Wind turbines don’t operate often enough to affect the weather! (25% of the time at most!).

      Anyway, there has been no statistically measurable increase in severe weather of any kind around the world over the past 20/50/100 years.

  2. Teallach says:

    The SNP have let Scotland down in a big way.

    Tourism was down 12% last year. In part, at least, it will be down to the fact that places like Aberdeenshire (now carpeted in turbines) are virtual ‘no go’ areas for tourists.

    They have given no true protection to Scotland’s renowned scenic areas.

    In Scotland they have egged on developers who have built turbines everywhere. For example, when you now drive from the English border to Inverness you will not be able to drive for more than about 6 minutes without seeing massive clumps of turbines.

    In Scotland over 75% of turbines are on peat bogs. Peat bogs which hold more CO2 (if that’s your thing) than Amazonian rainforests. Aberdeen + London University both stated in 2012 – in a study commissioned by the SNP! – that no CO2 was saved when turbines were built on these fragile environments.

    They are just completely and utterly deluded. They cannot take criticism and they will not face facts when it comes to energy. I honestly think they’ll be lucky to get 25% at the ‘independence’ referendum.

    I’d also add that in my opinion it’s unlikely that Otto will make much headway this time round. But he has succeeded – with your help – in getting UKIP on the radar in Scotland. So ‘Step 1’ has been completed successfully no matter what happens.

  3. 1957chev says:

    When will they STOP THE INSANITY???

    • catalanbrian says:

      Only when the anti renewal brigade eventually come to their senses and realise that we cannnot continue to pollute and waste valuable resources on the continued use of fossil fuels for power.

      • Teallach says:

        How many coal/ gas/ nuclear stations have wind turbines replaced globally?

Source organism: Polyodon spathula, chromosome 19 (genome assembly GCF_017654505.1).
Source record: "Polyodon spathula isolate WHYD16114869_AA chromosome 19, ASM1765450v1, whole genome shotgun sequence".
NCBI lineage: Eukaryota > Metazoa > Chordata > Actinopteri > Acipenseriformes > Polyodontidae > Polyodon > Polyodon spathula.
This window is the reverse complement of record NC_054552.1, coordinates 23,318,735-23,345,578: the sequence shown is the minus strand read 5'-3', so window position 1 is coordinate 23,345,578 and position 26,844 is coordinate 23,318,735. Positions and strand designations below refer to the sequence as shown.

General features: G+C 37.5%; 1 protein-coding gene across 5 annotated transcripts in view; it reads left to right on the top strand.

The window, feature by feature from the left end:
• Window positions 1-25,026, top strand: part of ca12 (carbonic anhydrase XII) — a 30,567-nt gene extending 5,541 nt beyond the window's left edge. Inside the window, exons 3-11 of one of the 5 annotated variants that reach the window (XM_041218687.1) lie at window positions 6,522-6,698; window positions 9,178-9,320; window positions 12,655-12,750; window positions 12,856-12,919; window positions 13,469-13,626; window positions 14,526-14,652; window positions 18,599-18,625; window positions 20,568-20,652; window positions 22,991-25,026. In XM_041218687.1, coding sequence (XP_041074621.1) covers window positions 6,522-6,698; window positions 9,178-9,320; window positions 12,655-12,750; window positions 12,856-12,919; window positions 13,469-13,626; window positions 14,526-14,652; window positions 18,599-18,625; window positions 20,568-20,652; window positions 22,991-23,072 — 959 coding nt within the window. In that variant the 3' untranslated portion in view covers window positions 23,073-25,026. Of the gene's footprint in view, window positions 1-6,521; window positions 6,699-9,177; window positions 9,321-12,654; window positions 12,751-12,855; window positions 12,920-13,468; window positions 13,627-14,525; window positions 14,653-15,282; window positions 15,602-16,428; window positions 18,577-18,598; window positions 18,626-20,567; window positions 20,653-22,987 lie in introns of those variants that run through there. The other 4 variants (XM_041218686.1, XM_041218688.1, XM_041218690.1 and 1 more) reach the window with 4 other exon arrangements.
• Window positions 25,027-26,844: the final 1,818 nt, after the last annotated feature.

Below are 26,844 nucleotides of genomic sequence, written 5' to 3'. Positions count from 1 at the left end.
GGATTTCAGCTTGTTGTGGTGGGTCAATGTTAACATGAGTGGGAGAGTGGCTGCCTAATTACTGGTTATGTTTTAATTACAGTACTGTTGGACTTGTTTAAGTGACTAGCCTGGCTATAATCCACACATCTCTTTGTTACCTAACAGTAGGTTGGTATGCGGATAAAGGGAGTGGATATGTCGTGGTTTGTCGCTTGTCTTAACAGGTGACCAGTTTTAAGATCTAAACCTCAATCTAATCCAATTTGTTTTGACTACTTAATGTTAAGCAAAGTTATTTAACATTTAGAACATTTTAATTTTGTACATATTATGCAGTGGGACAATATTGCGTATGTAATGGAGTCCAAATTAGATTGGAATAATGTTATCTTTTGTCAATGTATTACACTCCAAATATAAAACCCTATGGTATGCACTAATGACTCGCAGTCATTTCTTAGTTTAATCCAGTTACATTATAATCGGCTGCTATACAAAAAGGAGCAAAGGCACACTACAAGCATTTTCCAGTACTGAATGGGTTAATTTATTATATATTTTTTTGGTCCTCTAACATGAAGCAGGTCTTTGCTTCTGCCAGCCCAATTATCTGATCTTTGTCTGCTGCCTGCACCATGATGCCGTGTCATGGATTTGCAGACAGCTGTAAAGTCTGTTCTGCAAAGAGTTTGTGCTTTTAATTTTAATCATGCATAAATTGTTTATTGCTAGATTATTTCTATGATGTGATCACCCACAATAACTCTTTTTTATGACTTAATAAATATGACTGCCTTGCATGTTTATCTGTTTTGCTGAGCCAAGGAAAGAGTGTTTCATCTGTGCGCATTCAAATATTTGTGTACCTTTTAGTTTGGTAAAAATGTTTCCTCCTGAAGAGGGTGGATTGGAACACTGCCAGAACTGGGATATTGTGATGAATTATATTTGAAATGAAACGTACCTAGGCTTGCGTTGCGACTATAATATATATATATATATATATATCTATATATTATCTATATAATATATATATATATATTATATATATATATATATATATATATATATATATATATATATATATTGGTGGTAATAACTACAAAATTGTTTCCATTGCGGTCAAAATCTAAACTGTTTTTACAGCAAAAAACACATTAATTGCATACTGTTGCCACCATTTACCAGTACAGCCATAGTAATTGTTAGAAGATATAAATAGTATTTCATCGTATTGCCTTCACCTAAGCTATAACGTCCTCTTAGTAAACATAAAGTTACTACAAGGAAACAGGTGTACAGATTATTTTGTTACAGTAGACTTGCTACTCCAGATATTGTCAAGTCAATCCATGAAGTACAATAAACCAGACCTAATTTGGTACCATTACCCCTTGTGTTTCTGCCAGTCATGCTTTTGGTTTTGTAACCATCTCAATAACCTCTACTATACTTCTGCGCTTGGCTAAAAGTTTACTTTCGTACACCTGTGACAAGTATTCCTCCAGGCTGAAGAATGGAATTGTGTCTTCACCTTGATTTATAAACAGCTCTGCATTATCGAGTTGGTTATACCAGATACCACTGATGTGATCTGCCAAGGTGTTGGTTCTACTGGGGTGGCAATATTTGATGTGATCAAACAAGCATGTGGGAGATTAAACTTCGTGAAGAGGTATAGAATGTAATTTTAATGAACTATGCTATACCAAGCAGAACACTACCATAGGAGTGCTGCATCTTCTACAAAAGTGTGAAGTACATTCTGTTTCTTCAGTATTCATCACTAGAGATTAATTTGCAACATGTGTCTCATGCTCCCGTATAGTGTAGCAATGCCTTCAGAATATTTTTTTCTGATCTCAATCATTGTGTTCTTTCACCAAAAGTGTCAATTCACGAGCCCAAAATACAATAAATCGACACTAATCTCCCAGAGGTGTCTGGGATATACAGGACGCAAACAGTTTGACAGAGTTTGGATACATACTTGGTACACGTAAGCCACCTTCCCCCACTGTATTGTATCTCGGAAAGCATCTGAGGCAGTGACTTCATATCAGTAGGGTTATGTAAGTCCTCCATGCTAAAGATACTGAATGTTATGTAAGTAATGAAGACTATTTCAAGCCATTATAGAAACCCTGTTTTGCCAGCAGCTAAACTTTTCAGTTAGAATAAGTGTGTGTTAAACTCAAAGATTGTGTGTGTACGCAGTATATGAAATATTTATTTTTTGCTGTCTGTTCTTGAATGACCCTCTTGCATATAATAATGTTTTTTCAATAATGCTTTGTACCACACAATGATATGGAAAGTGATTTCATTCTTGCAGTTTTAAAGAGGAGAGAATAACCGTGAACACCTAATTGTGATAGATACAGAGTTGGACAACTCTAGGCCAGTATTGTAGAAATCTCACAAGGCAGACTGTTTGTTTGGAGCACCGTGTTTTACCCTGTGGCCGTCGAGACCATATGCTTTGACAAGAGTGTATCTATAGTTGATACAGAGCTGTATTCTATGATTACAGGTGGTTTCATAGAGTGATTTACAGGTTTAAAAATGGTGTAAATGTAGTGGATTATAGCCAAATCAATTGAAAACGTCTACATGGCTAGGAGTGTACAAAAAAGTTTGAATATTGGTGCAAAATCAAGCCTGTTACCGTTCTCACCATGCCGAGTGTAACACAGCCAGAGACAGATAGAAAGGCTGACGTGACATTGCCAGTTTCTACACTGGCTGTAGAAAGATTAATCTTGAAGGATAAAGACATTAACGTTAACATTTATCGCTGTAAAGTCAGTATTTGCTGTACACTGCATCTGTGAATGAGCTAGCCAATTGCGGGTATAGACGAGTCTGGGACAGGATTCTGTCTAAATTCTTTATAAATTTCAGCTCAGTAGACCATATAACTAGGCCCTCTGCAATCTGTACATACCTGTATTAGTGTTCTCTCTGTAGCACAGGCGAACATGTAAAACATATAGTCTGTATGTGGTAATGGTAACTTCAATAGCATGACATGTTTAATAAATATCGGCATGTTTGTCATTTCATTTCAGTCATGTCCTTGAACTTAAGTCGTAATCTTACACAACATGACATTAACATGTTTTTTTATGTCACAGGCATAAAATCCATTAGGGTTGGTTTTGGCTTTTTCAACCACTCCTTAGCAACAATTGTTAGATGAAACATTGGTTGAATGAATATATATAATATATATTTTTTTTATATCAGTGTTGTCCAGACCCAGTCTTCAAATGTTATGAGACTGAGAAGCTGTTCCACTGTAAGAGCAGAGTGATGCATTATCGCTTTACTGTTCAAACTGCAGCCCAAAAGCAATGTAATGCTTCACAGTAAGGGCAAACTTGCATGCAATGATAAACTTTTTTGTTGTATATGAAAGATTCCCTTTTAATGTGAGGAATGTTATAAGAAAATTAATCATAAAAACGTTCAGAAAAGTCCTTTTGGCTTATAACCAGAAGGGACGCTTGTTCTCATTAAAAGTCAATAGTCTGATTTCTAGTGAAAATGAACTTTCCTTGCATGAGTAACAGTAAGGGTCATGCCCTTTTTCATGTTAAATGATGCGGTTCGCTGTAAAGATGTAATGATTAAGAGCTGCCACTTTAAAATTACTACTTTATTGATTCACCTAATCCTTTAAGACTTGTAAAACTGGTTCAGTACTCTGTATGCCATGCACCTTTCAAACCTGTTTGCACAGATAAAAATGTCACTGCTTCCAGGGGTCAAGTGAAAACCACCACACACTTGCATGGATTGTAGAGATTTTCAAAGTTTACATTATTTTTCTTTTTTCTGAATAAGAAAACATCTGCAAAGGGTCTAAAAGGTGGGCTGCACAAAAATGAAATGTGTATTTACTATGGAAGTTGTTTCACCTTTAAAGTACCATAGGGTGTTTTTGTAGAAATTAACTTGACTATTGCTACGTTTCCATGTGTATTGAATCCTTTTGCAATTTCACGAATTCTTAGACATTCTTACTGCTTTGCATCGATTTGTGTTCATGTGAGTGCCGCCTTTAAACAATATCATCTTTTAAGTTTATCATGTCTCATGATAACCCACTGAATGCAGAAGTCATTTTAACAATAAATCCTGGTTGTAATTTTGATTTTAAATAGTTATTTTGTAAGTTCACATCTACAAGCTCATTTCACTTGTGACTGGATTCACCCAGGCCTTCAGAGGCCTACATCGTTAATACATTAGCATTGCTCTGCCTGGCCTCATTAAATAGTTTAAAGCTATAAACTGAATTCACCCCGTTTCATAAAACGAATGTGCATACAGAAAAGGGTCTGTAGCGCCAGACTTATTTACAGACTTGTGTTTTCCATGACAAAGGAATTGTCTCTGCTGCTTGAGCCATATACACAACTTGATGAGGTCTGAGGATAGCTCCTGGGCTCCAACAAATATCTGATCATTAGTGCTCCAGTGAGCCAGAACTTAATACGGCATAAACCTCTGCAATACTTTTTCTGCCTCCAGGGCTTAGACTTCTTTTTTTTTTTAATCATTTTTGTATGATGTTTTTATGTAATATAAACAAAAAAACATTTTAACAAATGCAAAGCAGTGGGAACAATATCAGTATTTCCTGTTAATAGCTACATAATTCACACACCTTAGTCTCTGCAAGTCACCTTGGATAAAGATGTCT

Ah, yes, none.

        Do CO2 emissions matter?

        Ah, of course, no.

        Read this and weep: http://www.ukpowergeneration.info/

      • Adrian Hey says:

        If, as you say, “we cannot continue to pollute and waste valuable resources on the continued use of fossil fuels for power” then it’s either nuclear power of NO power. The
        so called “renewables” of wind, solar, biomass.. are nothing but an extremely expensive irrelevance. Fossil fuel backup capacity is the only thing that allows us to indulge the eco-loons in their renewable fantasies AND “keep the lights on”. This is just an ENGINEERING reality that anyone aiming for sane energy policy has to understand, regardless of any other political views they may hold.

      • B Hough says:

        Where do the SNP get their financing from ? Do you honestly think that wind turbine manufacturers and landowners care about the environment ? They are in it for the cash and the politicians for the power.

  4. Hey Amigo, give over with all your far flung ideas, if you don’t live here, then, you shouldn’t be saying anything to do with our Country, eh?

  5. Adrian Hey says:

    Apart from the blight on the Scottish landscape and wildlife is this really just a problem for Scotland? Until Scotland is independent, this is surely a national (I.E. UK) economic problem. I thought the subsidies operated at the national level which means that the subsidy needed by Scottish wind farms comes from UK (I.E. mostly English) energy bills. Once Scotland is independent the English will, I presume, not be expected to continue this subsidy (the cost will be born by Scots alone). If so this seems to me like one more good reason to hope that the SNP win their referendum, although this seems extremely unlikely to be honest.

    I must say that recently I’ve been feeling close to despair regarding the future for the UK (with or without Scotland) as a result of the insane energy policies all 3 parties in Westminster seem determined to inflict on an already fcuked up & struggling economy. It seems that the lunatics really have taken over asylum and just about everyone in the country understands this except the BBC and our dimwit MPs. I suppose this is to be expected from Labour & Libdems but the most shocking (and depressing) thing is that even the Tories are supporting this insanity! What is the point of the Conservative Party these days?

    • Teallach says:

      In Scotland each green job costs the taxpayer over £150,000. In Scotland the SNP have made it unbelievably easy to build turbines anywhere. In Scotland the SNP want Scotland powered 100% from renewables – simply absurd.

      ‘Despair’ sums things up well. The current policy is bad for the environment, the economy and the electorate. But it is good at producing meaningless statistics and fulfilling the unachievable dreams of the far left who rule Europe.

      You know who to vote for for a rational energy policy (coal and gas in short term, mass nuclear in long term).

  6. B Hough says:

    They say there is no significant turbulence from windfarms, no effect on weather patterns, in the UK we put them on hillsides, check this website picture and remember what we were taught at school w2ith regard to the process of precipitation. http://northeastwindmills.com/wind-turbine-wake-effects-go-far-beyond-their-location/